Eventually, the cure was forgotten, and not rediscovered until right before the Napoleonic Wars.
There were several inherent obstacles to the discovery and adoption of a cure. Some of these were problematic because of the specifics of the disease. Scurvy can mimic a lot of other diseases that were common at the time, and thus, it took a while before it was recognized as a single disease, rather than a constellation of symptoms which might have been other illnesses. Likewise, because of the generally poor nutrition of the lower classes, scurvy tended to afflict the common sailors before the officers. This meant that other factors were naturally suspected, such as the overcrowded conditions below decks, the generally poor food supplies, infectious diseases (which would come aboard the same way gaol fevers would), and other class-based causes.
There were also scientific reasons scurvy was difficult to pin down. We can test for potency these days, but that wasn’t the case back then. Different citrus fruits have differing amounts of ascorbic acid - as do other fresh fruits and vegetables. And this differs too based on freshness, preparation, and source. So there were a ton of variables which were difficult to account for. Likewise, in the human subjects, there were variables such as whether they had been at sea recently (and thus already pre-scorbutic), whether there were other health issues, how good nutrition was at home, and so on. These all tended to make it difficult to pin down the cause and the cure.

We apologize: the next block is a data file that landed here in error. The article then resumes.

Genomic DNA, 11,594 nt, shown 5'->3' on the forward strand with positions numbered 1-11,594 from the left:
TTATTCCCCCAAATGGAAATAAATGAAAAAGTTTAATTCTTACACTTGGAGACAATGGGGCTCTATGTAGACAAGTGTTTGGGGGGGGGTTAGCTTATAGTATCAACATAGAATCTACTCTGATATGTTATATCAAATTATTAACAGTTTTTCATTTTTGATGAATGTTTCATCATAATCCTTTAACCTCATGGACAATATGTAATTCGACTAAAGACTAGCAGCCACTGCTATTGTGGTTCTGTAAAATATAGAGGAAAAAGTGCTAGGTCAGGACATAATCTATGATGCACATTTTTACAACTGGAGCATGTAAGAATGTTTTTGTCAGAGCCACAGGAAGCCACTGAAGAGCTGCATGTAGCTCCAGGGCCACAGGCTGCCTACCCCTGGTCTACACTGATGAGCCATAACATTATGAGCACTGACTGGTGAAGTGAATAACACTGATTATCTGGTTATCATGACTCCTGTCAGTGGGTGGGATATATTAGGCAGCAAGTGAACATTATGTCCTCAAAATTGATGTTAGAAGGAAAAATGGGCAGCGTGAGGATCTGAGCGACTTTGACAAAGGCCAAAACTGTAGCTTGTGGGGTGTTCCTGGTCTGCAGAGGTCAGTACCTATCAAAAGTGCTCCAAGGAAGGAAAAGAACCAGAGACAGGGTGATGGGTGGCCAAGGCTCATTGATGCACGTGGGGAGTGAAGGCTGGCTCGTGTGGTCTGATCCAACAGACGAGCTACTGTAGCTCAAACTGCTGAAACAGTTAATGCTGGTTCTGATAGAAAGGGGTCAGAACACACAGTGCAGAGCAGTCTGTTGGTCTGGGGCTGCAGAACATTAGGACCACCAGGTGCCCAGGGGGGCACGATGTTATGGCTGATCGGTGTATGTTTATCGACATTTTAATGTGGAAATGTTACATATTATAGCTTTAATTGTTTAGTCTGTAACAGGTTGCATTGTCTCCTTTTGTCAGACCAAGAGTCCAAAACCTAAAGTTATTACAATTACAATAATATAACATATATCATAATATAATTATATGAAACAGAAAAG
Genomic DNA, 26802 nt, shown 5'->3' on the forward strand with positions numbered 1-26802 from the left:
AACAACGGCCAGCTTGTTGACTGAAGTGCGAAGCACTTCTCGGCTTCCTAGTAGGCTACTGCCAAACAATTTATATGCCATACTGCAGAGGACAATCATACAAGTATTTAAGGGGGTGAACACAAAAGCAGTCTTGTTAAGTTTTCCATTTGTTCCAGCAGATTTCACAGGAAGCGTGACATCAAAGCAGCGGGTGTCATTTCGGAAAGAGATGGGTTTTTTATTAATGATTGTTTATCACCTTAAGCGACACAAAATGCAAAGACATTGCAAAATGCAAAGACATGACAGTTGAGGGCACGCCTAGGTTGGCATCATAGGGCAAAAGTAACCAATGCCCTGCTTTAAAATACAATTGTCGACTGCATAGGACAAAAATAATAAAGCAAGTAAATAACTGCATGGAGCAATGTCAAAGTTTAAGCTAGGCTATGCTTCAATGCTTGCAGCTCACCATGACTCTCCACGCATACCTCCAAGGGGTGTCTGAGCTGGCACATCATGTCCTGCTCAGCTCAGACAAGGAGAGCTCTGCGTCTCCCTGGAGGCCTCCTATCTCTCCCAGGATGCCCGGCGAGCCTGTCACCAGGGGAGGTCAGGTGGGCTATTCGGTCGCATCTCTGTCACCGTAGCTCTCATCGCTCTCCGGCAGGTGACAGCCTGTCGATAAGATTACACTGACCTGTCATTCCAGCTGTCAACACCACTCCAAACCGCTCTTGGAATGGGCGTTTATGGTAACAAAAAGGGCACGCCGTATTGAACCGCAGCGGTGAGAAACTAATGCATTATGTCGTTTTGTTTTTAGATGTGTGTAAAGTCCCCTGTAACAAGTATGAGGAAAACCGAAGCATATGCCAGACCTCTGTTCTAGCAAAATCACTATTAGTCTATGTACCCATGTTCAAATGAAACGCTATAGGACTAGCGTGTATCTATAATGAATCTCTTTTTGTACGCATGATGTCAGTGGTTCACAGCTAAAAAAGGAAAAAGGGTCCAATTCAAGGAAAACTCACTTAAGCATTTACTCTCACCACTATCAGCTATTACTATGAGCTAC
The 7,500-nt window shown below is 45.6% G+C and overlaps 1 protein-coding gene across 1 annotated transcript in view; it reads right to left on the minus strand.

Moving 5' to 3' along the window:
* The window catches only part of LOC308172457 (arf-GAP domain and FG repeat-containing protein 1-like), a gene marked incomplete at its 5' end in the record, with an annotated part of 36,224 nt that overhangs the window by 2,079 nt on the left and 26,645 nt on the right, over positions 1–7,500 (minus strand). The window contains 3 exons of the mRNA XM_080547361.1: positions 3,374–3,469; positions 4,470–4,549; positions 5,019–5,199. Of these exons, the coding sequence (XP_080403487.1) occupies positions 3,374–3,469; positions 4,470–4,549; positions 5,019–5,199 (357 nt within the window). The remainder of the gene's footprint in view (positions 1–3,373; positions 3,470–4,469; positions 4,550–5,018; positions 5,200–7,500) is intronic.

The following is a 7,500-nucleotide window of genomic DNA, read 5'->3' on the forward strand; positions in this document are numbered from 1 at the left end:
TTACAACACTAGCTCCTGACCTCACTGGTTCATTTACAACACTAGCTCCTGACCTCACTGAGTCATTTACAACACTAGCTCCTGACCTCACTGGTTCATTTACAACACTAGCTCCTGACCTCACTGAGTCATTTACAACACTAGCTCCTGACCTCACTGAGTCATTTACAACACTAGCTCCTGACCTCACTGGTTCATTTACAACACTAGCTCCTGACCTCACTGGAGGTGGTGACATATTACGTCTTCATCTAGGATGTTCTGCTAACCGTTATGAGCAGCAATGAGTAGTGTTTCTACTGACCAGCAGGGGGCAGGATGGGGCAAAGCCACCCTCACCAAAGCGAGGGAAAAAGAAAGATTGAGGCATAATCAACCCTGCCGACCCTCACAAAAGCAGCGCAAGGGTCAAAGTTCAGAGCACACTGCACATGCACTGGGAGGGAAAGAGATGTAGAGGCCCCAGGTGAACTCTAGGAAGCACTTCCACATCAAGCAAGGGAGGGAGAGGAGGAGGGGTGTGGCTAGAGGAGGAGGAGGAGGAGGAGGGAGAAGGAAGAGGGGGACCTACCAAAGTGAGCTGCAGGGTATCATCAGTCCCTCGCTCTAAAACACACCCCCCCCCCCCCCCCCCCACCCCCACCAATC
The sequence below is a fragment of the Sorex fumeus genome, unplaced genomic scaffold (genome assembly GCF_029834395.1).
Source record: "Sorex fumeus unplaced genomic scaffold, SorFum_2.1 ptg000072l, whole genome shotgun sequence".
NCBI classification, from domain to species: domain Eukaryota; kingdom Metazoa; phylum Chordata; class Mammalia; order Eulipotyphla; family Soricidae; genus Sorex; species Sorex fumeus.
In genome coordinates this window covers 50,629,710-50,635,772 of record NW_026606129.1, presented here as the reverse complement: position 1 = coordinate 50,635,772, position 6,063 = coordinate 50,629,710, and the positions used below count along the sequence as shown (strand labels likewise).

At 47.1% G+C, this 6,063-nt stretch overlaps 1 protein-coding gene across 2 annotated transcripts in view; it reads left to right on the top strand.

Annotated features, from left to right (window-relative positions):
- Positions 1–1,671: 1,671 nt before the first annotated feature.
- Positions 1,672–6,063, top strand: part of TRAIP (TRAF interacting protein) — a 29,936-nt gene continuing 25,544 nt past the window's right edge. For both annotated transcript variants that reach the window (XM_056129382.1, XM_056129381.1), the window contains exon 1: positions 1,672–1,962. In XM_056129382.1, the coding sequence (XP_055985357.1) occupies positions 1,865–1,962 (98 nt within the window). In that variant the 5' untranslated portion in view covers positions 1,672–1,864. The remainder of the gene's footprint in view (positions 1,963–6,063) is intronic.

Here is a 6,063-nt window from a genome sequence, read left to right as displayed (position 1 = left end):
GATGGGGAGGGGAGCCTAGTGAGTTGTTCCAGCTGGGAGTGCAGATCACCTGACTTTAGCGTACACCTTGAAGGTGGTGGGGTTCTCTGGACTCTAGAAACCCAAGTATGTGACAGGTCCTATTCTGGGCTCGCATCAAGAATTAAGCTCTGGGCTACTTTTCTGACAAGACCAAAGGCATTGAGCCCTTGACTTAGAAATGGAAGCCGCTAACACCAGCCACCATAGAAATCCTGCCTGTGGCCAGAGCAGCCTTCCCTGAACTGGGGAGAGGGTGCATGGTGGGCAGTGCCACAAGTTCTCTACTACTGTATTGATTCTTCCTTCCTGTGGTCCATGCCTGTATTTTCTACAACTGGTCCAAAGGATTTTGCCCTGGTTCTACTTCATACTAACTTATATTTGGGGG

But perhaps the greatest obstacle was philosophic. The medicine of the day was in thrall to an erroneous belief: the “humour” theory of disease. There were four “humours”: blood, black bile, yellow bile, and phlegm - and all disease was an imbalance of these fluids. This was, to put a fine point on it, utter baloney. But that wouldn’t be known for many years.
The reason that this was a problem was that it required, as the author puts it, “great philosophical backflips and other mental acrobatics in a vain attempt to reconcile common sense with their theoretical constructs.” And, on a related note, it meant that practical experimental evidence was disregarded if it couldn’t be made to fit the theory.